Paragraph 3 of the Federal Data Protection Act (BDSG) defines essential terms in German data protection law.
- “Personal data” means all individual details of personal and factual circumstances of a certain or determinable person.
It is considered a comprehensive protection and the word “individual indication” is not restricted. A differentiation between “personal” and “factual” circumstances is not crucial in practice. If there is a personal reference, then all types of information are handled equally. Furthermore, the direct reference to a natural person is not necessary. It is enough that the reference can be established indirectly – for example, by a procedure of exclusion. For practical purposes, the means of determinability are not limited to the individual possibilities of the processing body; crucial are any humanly possible means to create a personal reference.
- “Sensitive data” means special personal data. It is exclusively regulated in § 3 (9) BDSG, including data about
- the racial and ethnic origin
- political opinion
- religious or philosophical conviction
- Union affiliation
- Health or
- Sexual life.
The data listed above is subject to a tight prerequisite for possible processing or use and must be treated differently depending upon the usage context.
- “Collecting” of data is procuring data from the data subject ( 3 (3) BDSG).
- “Processing”: § 3 (4) BDSG differentiates under the generic term of “processing” the following five procedures:
- Saving (§ 3 (4) no. 1 BDSG) means recording, capturing or retaining personal data on a data carrier for further processing or use.
- Changing (§ 3 (4) no. 2 BDSG) is the content-related transforming of saved personal data
- Transmitting (§ 3 (4) no. 3 BDSG) describes the disclosure of personal data to a third party in such a way that it is forwarded or kept ready for viewing and to ensure access.
- Blocking (§ 3 (4) no. 4 BDSG) means marking personal data to restrict further processing or use.
- Deleting (§ 3 (4) no. 5 BDSG) means obfuscating saved, personal data.
- “Using” (§ 3 (5) BDSG) is described negatively and thus comprises each use of personal data, which is not considered processing (see above).
- “Anonymising” (§ 3 (6) BDSG) means changing personal data in such a way, that the individual details can no longer be associated (Var. 1 – absolute –) or can only be associated with a disproportionately large expense of time, costs and manpower (Var. 2 – factual –) to a specific or a specifiable natural person.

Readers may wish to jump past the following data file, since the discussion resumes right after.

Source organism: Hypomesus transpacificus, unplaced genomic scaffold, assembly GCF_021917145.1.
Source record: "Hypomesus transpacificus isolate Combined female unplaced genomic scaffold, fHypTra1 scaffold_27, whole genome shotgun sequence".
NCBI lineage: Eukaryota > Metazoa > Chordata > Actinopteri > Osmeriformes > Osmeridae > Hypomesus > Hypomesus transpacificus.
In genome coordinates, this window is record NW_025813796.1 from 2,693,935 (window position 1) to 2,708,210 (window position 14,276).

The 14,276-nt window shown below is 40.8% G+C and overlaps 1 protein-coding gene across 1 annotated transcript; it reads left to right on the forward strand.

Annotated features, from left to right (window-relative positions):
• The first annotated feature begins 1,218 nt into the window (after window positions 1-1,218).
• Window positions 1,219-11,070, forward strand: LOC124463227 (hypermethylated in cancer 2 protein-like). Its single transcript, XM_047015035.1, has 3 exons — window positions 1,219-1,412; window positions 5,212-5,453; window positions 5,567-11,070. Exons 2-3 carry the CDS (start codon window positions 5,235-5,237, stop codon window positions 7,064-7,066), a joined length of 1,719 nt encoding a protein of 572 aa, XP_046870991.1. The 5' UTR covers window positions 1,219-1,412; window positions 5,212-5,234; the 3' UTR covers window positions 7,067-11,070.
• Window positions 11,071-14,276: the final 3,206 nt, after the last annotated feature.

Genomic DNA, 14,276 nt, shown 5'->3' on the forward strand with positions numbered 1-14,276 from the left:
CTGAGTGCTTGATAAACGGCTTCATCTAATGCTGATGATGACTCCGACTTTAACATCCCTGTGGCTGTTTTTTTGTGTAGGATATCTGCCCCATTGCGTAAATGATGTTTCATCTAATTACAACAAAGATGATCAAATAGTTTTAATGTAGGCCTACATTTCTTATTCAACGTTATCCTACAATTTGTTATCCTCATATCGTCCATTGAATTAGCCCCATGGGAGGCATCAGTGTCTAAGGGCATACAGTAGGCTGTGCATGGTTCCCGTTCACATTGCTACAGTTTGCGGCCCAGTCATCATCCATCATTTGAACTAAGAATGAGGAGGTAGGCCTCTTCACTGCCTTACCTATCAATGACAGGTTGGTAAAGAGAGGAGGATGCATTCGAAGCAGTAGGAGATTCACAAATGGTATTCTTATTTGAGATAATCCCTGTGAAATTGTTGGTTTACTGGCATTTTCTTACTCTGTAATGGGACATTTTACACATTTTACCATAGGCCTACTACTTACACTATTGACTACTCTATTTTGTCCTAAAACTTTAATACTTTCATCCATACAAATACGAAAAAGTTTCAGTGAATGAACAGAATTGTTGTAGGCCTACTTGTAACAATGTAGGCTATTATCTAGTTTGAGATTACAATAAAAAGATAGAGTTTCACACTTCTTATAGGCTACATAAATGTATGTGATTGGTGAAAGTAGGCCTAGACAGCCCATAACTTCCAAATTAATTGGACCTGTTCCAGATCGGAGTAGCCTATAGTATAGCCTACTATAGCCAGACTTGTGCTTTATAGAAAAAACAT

- “Pseudonymising” does not include omitting (anonymising), but instead replacing or distorting personal data with the purpose to prevent the determinability of the data subject and to impede it substantially. In case of pseudonymising, there always remains the possibility of association for the responsible authority.
- “Responsible authority” (§ 3 (7) BDSG) is each person or authority, which collects, processes or uses personal data for itself, or allows this to be done on its behalf. Using a service provider does not change anything with regard to the actual responsibility.
- “Data subject” and “third party”: A “data subject” is the specific or specifiable person mentioned in § 3 (1) BDSG, whose personal data is processed or used. The term of “third party” is described negatively in § 3 (8.2) and (8.3) BDSG. A third party is every person or authority outside the responsible authority, so long as it is not the data subject or contract data processing.
Associated or group companies are viewed individually from a data protection perspective and are always identified as independent responsible bodies or third parties. An intra-group data transfer of personal data, thus, cannot take place without a legal basis.
- “Employee”: The BDSG contains special provisions for the use of employee data (§ 32 BDSG). For this purpose, the term of an employee is defined in § 3 (11) BDSG. This includes:
- in recognised workshops for disabled people Employee
- as per the voluntary service for young people Employee
- Persons similar to employees on the basis of economic dependence (in people working from home and their equals)
- Applicants for an employment relationship
- as well as former employee
- Judges of the Federal government and
- Soldiers and persons doing communal service.